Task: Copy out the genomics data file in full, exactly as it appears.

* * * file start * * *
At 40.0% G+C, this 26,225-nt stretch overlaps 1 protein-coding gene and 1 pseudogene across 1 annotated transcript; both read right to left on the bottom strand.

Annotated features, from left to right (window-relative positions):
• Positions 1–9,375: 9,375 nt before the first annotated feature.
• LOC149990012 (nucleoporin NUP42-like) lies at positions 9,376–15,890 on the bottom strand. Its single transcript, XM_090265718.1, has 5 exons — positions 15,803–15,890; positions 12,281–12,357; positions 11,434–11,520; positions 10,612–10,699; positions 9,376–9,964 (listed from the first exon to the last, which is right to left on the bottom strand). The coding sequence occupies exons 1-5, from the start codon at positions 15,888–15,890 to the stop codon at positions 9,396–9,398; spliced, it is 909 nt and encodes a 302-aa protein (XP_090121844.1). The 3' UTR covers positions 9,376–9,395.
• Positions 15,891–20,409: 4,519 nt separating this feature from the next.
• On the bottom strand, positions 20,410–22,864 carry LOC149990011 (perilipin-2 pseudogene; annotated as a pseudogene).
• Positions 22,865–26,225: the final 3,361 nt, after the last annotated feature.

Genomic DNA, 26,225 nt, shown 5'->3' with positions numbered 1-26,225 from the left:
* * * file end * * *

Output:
At 40.0% G+C, this 26,225-nt stretch overlaps 1 protein-coding gene and 1 pseudogene across 1 annotated transcript; both read right to left on the bottom strand.

Annotated features, from left to right (window-relative positions):
• Positions 1–9,375: 9,375 nt before the first annotated feature.
• LOC149990012 (nucleoporin NUP42-like) lies at positions 9,376–15,890 on the bottom strand. Its single transcript, XM_090265718.1, has 5 exons — positions 15,803–15,890; positions 12,281–12,357; positions 11,434–11,520; positions 10,612–10,699; positions 9,376–9,964 (listed from the first exon to the last, which is right to left on the bottom strand). The coding sequence occupies exons 1-5, from the start codon at positions 15,888–15,890 to the stop codon at positions 9,396–9,398; spliced, it is 909 nt and encodes a 302-aa protein (XP_090121844.1). The 3' UTR covers positions 9,376–9,395.
• Positions 15,891–20,409: 4,519 nt separating this feature from the next.
• On the bottom strand, positions 20,410–22,864 carry LOC149990011 (perilipin-2 pseudogene; annotated as a pseudogene).
• Positions 22,865–26,225: the final 3,361 nt, after the last annotated feature.

Genomic DNA, 26,225 nt, shown 5'->3' with positions numbered 1-26,225 from the left: